"It’s not like you have to go to minyan three times a day or else you’re not a good Jew. What does it mean to evolve a Judaism where there are many [other] on-ramps? Well, some people are going to resonate with music. Some people are going to resonate with meditation. Or making a meal, or social justice. Whatever brings you to ‘wow,’ that’s the stuff that we work with." -- David

Judaism Unbound, a project of the Institute for the Next Jewish Future, describes itself as "a project that catalyzes and supports grassroots efforts by 'disaffected but hopeful' American Jews to re-imagine and re-design Jewish life in America for the 21st century." (Sounds right up ALEPH's alley, doesn't it?) Our conversation with Dan and Lex was terrific. I hope you enjoy: Jewish Renewal and the Jewish future on Judaism Unbound

The smith speaks

I had work for a while.
The women donated mirrors
and I made the basin for the place
where God's presence dwells.

Since then I've tended goats.
What else is there 
for a coppersmith to do
in this unsettled wilderness?

I missed the tasks of forging
but no one becomes free
without some sacrifice.
Still, others grumble.

They say Moshe dragged us here
to feed his ego. They bitch
if Moshe and God really cared
we would never have left Egypt.

In response God sent snakes.
Wailing spread across the camp
as limbs blackened and puffed up,
as puncture wounds putrefied.

The families of the bitten
begged Moshe to seek God's help.
As though they hadn't slandered him
to anyone who would listen.

As though their attributions
wouldn't wound him, wouldn't
bruise his human heart.
I don't know how he set that aside

but this morning he instructed me
to go to the men for their bracelets.
I crafted a curling snake
as copper-red as tongues of fire.

Moshe said "mount it on a miracle."
A flagpole was the best I could do.
When the snakebit looked upon it
their wounds disappeared.

How did the snake I myself made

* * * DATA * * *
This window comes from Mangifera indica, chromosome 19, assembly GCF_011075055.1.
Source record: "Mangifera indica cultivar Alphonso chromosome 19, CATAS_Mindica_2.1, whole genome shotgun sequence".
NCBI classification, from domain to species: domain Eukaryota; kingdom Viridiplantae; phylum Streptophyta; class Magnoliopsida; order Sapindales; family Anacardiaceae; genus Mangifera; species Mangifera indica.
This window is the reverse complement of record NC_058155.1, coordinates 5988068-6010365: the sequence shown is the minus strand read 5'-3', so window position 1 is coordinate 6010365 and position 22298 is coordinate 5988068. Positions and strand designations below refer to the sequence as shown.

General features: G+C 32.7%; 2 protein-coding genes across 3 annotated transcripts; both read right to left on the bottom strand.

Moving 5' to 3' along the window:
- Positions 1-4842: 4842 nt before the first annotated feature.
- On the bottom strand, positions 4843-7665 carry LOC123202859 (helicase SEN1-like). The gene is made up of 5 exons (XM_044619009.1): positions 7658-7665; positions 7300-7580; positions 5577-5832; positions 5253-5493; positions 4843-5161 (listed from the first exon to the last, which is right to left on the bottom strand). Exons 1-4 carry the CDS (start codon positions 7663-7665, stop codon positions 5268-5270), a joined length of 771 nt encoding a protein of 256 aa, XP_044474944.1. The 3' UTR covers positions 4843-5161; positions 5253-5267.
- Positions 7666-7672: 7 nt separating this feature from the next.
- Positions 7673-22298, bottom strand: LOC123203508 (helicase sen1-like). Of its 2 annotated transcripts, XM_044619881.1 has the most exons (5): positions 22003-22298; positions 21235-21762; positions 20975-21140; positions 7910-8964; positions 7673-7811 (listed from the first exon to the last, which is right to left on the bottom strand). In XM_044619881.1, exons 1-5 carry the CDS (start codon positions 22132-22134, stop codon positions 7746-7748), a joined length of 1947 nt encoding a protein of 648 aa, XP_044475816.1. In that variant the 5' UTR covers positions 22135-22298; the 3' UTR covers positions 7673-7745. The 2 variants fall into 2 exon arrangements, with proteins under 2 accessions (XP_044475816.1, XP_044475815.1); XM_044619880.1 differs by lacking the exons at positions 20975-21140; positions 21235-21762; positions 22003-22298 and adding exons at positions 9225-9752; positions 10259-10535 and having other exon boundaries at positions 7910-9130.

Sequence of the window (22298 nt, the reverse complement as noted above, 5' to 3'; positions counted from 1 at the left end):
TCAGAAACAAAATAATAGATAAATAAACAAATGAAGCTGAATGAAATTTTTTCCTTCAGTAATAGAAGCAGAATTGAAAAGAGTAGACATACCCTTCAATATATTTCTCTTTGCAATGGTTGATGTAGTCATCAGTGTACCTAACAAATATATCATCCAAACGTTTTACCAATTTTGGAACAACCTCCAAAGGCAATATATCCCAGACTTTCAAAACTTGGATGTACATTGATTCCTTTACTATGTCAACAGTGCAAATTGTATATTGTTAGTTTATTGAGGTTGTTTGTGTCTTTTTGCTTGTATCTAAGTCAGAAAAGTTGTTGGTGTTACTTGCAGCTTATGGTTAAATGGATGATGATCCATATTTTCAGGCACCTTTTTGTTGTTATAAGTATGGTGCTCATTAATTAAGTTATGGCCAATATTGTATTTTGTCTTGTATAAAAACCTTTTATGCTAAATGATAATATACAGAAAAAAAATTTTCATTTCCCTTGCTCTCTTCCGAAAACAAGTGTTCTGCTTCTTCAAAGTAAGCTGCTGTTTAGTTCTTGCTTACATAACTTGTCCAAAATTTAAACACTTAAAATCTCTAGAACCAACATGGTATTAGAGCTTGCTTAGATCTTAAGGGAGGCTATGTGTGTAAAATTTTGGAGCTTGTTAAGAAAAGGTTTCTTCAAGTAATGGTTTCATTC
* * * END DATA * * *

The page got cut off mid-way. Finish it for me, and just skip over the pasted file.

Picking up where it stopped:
channel healing from the One?
Remembering now, my hands shake.
I want to return to my goats.



8668_1317066235_3This poem arises out of this week's Torah portion, Chukat. The people rebel against Moshe and God, and in response God sends a plague of poisonous snakes. When the people ask Moshe to intercede, God tells Moshe to make a copper snake and that those who look upon it will be healed.

Reading the parsha this year, I find myself wondering about the anonymous smith who made the נְחַ֣שׁ נְחֹ֔שֶׁת / the copper snake. This year I'm also feeling a lot of empathy for Moshe, who both leads and serves a community that repeatedly speaks ill of him and of their journey. 

During the class I'm teaching on midrash (we're both reading and discussing classical midrash, and writing midrash of our own), this poem is what I've been working on during our writing time.

The opening stanza references a teaching from Rashi, that the Israelite women donated their copper mirrors in order for them to be hammered into the washbasin and laver for the mishkan, the place where God's presence dwelled within and among the people.

A teaching from Joel Segel on equalizers of heart and soul

Master-your-equalizer_On the first day of Big Sky Judaism: The Everyday Thought of Reb Zalman z"l, Joel Segel took us into an imagined conversation with Reb Zalman about rationalism: